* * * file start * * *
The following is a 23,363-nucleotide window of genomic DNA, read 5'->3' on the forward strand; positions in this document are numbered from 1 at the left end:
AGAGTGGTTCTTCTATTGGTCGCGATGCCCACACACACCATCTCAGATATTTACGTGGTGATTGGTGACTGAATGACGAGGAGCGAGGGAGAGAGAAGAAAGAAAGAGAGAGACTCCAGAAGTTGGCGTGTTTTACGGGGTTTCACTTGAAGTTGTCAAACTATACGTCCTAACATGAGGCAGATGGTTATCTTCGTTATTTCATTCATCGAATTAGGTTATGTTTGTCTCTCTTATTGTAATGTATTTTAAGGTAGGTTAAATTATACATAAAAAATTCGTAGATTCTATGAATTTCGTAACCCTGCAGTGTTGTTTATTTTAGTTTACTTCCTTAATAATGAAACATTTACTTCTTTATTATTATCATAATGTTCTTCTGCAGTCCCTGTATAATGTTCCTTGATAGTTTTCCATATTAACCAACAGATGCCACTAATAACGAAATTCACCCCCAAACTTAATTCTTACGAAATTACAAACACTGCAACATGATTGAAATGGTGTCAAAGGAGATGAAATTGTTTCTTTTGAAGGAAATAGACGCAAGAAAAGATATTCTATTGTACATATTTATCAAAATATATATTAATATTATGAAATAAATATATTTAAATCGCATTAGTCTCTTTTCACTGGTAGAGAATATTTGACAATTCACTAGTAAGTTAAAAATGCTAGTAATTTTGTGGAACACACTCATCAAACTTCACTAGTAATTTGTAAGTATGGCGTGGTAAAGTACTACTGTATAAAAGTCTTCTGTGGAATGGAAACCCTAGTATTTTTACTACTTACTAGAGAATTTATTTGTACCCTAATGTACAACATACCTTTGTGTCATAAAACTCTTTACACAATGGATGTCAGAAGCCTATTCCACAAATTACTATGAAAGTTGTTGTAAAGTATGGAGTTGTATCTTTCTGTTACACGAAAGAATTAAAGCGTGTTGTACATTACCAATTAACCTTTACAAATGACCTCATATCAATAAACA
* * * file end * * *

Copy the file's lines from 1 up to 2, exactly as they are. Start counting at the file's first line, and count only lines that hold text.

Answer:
The following is a 23,363-nucleotide window of genomic DNA, read 5'->3' on the forward strand; positions in this document are numbered from 1 at the left end:
AGAGTGGTTCTTCTATTGGTCGCGATGCCCACACACACCATCTCAGATATTTACGTGGTGATTGGTGACTGAATGACGAGGAGCGAGGGAGAGAGAAGAAAGAAAGAGAGAGACTCCAGAAGTTGGCGTGTTTTACGGGGTTTCACTTGAAGTTGTCAAACTATACGTCCTAACATGAGGCAGATGGTTATCTTCGTTATTTCATTCATCGAATTAGGTTATGTTTGTCTCTCTTATTGTAATGTATTTTAAGGTAGGTTAAATTATACATAAAAAATTCGTAGATTCTATGAATTTCGTAACCCTGCAGTGTTGTTTATTTTAGTTTACTTCCTTAATAATGAAACATTTACTTCTTTATTATTATCATAATGTTCTTCTGCAGTCCCTGTATAATGTTCCTTGATAGTTTTCCATATTAACCAACAGATGCCACTAATAACGAAATTCACCCCCAAACTTAATTCTTACGAAATTACAAACACTGCAACATGATTGAAATGGTGTCAAAGGAGATGAAATTGTTTCTTTTGAAGGAAATAGACGCAAGAAAAGATATTCTATTGTACATATTTATCAAAATATATATTAATATTATGAAATAAATATATTTAAATCGCATTAGTCTCTTTTCACTGGTAGAGAATATTTGACAATTCACTAGTAAGTTAAAAATGCTAGTAATTTTGTGGAACACACTCATCAAACTTCACTAGTAATTTGTAAGTATGGCGTGGTAAAGTACTACTGTATAAAAGTCTTCTGTGGAATGGAAACCCTAGTATTTTTACTACTTACTAGAGAATTTATTTGTACCCTAATGTACAACATACCTTTGTGTCATAAAACTCTTTACACAATGGATGTCAGAAGCCTATTCCACAAATTACTATGAAAGTTGTTGTAAAGTATGGAGTTGTATCTTTCTGTTACACGAAAGAATTAAAGCGTGTTGTACATTACCAATTAACCTTTACAAATGACCTCATATCAATAAACA